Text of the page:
Home / Local news / The beginning of the UK Nirmul Committee

The beginning of the UK Nirmul Committee

By Sunahwar Ali:


(Nirmul Committee was founded in 1992, in Bangladesh, under the leadership of Shahid Janani Jahanara Imam to seek justice for the victims of Bangladesh War of 1971. Spontaneously a UK Nirmul Committee was set in London and other town & cities, in solidarity with Bangladesh’s campaign.  This year, 19 January is the 29 anniversary of the campaign. In this article Sunahwar Ali, its Chair from 2000-2005, reminiscence his involvement with the movement.)

The starting of the UK Nirmul Committee soon after the staging of Gano Adalat by the Ekattorer Ghatak Dalal Nirmul Committee in Bangladesh under the leadership of late Jahanara Imam, was mostly taken up by young people, freedom fighters, progressive politicians and supporters of the Nirmul Campaign, in the UK. The main key leaders of the UK Nirmul Committee were late Sanu Miah who took up the duty and responsibility to keep up ongoing contact with the Bangladesh Nirmul Committee and started visiting Bangladesh regularly. Abdul Malik Khokon was mainly involved with keeping regular links and contact with Bengali community leaders and activists in East London and Ansar Ahmed Ullah who kept doing all the necessary admin and coordination of all activities of the Nirmul Committee. The UK Nirmul Committee was first of a kind that practised collective leadership in consultation with many of the community leaders and mainstream politicians within the Bengali Community.

The first ad-hoc committee of the UK Nirmul Committee was formed with Ansar Ahmed Ullah as the Convenor, Sanu Miah & Abdul Malik Khukon as Joint Convenors and other committee members, totalling of 15. In 2000, Sunahwar Ali, became Chairperson of the UK Nirmul Committee with Syeda Sultana Naznin Shikha, as Secretary and Soyfur Rahman Shamim as the Treasurer.

The publication of the ‘Public Informer’ as a regular bulletin of the UK Nirmul Committee rekindled the issue of war crimes to many people who had almost forgotten about it. The primary campaign by the UK Nirmul Committee against war crimes started with the regular publication of Public Informer initially from Sama Training project based at Commercial Street, East London, but after few issues of Public Informer Sama Training Project ran out of fund & closed and started doing all works from Flat C, Old Laundry, Montclare Street, East London.  The bulletin’s work was done overnight with the contribution of many individuals, including Kazi Ashfaque Minto with his IT expertise. Without his help and commitment, it might have been impossible to produce such a publication.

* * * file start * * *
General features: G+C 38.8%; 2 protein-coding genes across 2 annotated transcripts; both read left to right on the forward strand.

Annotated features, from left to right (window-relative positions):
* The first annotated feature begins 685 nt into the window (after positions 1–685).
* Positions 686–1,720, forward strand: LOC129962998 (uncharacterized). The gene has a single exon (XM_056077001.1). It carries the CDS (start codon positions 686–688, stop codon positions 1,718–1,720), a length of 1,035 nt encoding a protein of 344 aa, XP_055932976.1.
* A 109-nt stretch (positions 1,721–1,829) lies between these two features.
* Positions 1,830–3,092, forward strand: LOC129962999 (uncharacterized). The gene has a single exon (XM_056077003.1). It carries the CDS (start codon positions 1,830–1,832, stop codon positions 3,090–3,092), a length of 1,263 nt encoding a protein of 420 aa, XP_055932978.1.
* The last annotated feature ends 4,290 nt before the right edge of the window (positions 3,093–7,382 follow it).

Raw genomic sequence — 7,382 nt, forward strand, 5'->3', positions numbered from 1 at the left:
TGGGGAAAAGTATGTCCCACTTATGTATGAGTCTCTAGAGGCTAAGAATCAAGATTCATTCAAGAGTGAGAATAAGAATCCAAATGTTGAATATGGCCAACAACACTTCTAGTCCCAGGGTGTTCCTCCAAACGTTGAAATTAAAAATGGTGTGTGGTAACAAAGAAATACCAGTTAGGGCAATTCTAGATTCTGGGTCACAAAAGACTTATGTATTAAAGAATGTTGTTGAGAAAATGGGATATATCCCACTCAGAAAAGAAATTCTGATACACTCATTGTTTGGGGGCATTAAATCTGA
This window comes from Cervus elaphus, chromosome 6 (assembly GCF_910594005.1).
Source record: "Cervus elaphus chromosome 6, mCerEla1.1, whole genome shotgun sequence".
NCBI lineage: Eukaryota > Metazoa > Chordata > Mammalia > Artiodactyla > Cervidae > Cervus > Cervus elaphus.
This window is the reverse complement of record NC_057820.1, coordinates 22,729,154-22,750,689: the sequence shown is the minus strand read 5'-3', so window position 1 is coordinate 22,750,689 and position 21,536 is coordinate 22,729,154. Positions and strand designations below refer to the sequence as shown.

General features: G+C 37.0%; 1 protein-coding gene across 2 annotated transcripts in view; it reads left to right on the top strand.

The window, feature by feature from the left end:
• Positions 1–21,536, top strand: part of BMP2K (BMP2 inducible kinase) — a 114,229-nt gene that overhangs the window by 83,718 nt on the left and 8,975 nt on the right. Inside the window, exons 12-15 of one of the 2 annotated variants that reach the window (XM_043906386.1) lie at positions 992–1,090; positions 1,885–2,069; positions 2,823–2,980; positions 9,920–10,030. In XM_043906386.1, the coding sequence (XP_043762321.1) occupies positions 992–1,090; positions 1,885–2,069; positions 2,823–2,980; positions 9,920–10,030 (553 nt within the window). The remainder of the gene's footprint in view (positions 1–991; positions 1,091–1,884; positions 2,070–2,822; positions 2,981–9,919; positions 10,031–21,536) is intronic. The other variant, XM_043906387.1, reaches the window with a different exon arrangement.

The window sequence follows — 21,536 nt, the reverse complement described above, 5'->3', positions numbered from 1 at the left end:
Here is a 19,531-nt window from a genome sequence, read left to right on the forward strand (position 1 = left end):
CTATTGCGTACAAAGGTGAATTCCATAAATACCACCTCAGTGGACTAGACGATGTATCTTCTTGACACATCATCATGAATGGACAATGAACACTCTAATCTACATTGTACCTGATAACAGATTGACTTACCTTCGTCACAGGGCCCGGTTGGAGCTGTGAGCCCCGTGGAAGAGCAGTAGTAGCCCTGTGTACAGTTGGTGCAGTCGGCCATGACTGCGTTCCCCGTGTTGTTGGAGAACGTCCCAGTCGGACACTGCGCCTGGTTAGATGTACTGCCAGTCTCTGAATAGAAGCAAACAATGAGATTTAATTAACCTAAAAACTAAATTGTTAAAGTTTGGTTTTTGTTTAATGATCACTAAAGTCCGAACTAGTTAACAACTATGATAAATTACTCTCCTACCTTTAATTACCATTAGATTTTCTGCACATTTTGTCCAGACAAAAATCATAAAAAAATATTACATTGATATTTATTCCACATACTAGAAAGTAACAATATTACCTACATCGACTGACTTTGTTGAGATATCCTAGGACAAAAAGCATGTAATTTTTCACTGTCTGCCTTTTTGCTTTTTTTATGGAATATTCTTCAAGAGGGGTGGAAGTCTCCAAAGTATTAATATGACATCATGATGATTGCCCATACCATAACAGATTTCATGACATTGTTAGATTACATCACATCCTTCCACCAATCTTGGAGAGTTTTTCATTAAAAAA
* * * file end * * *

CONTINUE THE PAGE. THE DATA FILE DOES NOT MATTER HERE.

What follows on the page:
Initially, at the start of the UK Nirmul Committee Lt Col (retired) Quazi Nuruzzaman, one of the Sector Commanders of Bangladesh War of 1971 and central leader of Nirmul Committee came to London and met with Ansar Ahmed Ullah, Abdul Malik Khokon, Sanu Miah, Sunahwar Ali and other members. Lt Col Nuruzzaman also met with other people including Abdul Gaffar Choudhury. Abdul Gaffar Choudhury has always supported the activities of the UK Nirmul Committee. The visit by Lt Con Nuruzzaman was the first by any central leaders. It formalised the Central Committee and the UK Committee’s relationship to carry out tasks and activities seeking justice for war crimes.

At the same time, Jamaat front organisations in the UK were actively engaged in bringing over war criminals, including Delwar Hossain Sayedee from Bangladesh to address public meetings. In 1995, they organised a public rally at the Docklands, London Arena by welcoming war criminal, Gulam Azam, the Jamaat-e-Islam Amir where UK Nirmul Committee organised a demonstration against the event and managed to organise one of the largest gatherings since the anti-racist movement of 1978. Almost over 1,000 people participated at the Altab Ali Park and marched from Altab Ali Park to the Docklands Arena.